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Flashcards in HPB & Upper GI Deck (64):
1

Which LFT enzymes are raised in cholestasis?

ALP

2

Which LFT enzymes are raised in liver injury?

ALT and AST

3

What are the problems with using the transaminase enzymes?

Only assess injury over past 1-2 days as enzymes are cleared efficiently from blood

May not accurately assess hepatocyte death from apoptosis

Magnitude of elevation does not necessarily correlate with extent of liver dysfunction

4

What is raised ALT an indicator of?

Acute hepatocellular injury

5

What is raised AST an indicator of?

Acute hepatocellular injury

6

What is raised ALP an indicator of?

Cholestasis

7

What does a rise in unconjugated bilirubin suggest?

A prehepatic cause eg
Haemolysis, resolving haematoma or Gilbert's syndrome

8

What does a rise conjugated bilirubin suggest?

Hepatocellular disease or cholestatic disease

9

What is Gilbert's syndrome?

What causes is?

A genetic disorder that causes hyperbilirubinaemia

Caused by insertion of TA in the promoter region of the UGT-1A gene

10

What is Budd-Chiari syndrome?

A condition caused by occlusion of the hepatic veins that drain the liver

It presents with the classical triad of abdominal pain. ascites and liver enlargement

11

What is the difference between primary and secondary Budd-Chiari syndrome?

Primary is occlusion of the hepatic veins due to thrombosis

Secondary is due to compression by an outside structure (eg tumour)

12

What are the most common causes of primary Budd-Chiari syndrome?

Polycythemia vera
Pregnancy
Postpartum state
OCP
Paroxysmal nocturnal haemoglobinuria
Hepatocellular carcinoma
Lupus anticoagulants

13

What is a transjugular intrahepatic portosystemic shunt? (TIPS)

TIPS is an interventional radiology procedure in which an artificial channel within the liver is created, establishing a communication between the portal vein and the hepatic vein

Used to treat portal hypertension (reduces the risk of varices bleeding and reduces ascites)

14

Complications of cholecystitis

Who is more at risk?

Empyema
Gangrene leading to perforation

Diabetics, immunosuppressed patients, obese patients and those with haemoglobinopathies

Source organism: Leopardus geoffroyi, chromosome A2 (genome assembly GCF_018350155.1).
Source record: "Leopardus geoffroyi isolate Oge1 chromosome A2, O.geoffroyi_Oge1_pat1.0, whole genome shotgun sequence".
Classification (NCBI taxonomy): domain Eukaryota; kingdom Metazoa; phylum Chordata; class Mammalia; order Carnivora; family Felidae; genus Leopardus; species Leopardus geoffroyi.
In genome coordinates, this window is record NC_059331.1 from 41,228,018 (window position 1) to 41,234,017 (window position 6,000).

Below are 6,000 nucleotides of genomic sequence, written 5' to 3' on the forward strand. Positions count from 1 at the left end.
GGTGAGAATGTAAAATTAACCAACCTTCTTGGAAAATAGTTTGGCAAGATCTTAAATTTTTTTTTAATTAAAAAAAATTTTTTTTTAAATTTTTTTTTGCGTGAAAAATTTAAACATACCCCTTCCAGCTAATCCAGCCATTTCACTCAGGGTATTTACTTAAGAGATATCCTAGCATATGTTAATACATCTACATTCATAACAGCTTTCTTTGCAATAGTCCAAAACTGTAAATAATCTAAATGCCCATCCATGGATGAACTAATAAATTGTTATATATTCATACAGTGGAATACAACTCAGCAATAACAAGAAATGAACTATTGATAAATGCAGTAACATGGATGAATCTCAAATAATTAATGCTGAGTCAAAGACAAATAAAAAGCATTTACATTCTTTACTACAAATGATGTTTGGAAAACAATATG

15

Causes of acute pancreatitis?

Idiopathic
Gallstones (Women)
Ethanol (Men)
Trauma (Kids)
Steroids
Mumps
AI (polyarteritis nodosa)
Scorpion toxin (Trinadad)
Hyperlipidaemia/Hypercalcaemia
ERCP
Drugs

16

Which drugs can cause acute pancreatitis?

Steroids & sulphonamides
Azothioprine & antibiotics (metronidazole and tetracycline)
NSAIDS
Diuretics

17

What is the Glasgow Scale for pancreatitis?

PaO2 55
Neutrophillia (WBC > 15)
Ca > 2mmol/L
Renal (Urea > 16)
Enzymes (LDH > 600)
Albumin 10

18

What should always be excluded in patients with suspected acute pancreatitis?

Perorated peptic ulcer

19

What does pain, jaundice and fever indicate?

Ascending colangitis

Charcoals biliary triad

20

What is Charcots biliary triad?

What does this indicate?

Presence of fever, pain and jaundice

Ascending colangitis

21

What are the causative organisms of ascending cholangitis?

E. coli, Klebsiella, Enterobacter, enterococci and Group D strep

22

How can the position of a peptic ulcer perforation be deduced?

If it perforated posteriorly, it will erode in to the gastroduodenal artery and lead to bleeding

If it perforated anteriorly it will lead to free gas in the diaphragm

23

What are the common causes of pneumoperitoneum

Ruptured hollow viscous: perforated peptic ulcer or duodenal ulcer, necrotising enterocolitis, IBD, toxic megaflop

Infection: Gas-forming organism and/rupture of an adjacent abscess

Iatrogenic: Recent abdominal surgery, abdominal surgery, leaking surgical anastomosis, misplaced chest drain, endoscopic perforation

24

What is Kehr's sign?

Shoulder tip pain caused by diaphragmatic irritation as a result of blood in the peritoneal cavity

25

What are the possible cause of smooth generalised enlargement of the liver?

Hepatitis
Congestive heart failure
Micronodular cirrhosis
Hepatic vein obstruction (Budd-Chiari)
Amyloidosis

26

What is Budd-Chiari syndrome?

Budd-Chiari syndrome is an uncommon condition induced by thrombotic or nonthrombotic obstruction of the hepatic venous outflow and is characterized by hepatomegaly, ascites, and abdominal pain

27

What are the possible cause of craggy generalised enlargement of the liver?

Metastases
Macronocular cirrhosis

28

What are the possible cause of a localised swelling of the liver?

Hepatocellular carcinoma
Riedel's lobe
Hydratid cyst
Liver abscess

29

What is Riedel's lobe?

A tongue-like, inferior projection of the right lobe of the liver beyond the level of the most inferior costal cartilage.

It is not considered a true accessory lobe of the liver but an anatomical variant of the right lobe of the liver

30

What are the two most common types of oesophageal cancer?

Squamous cell carcinoma (accounts for 90% worldwide)

Adenocarcinoma (now accounts for half of presentations in the UK & US)

31

What are the risk factors for oesophageal carcinoma?

Alcohol and smoking
Nitrosamines and aflatoxins
Deficiency of Vit A or C
Achalasia
Coeliac disease
Tylosis
Barrett's oesophagus (=> adenomcarcinoma)

32

What is Courvoisier's law?

That a palpable gall in the presence of jaundice is unlikely to be secondary to gallstones

33

What is Ca19.9 a tumour marker for?

Pancreatic cancer

34

What would the blood tests of someone with acute upper GI bleeding show?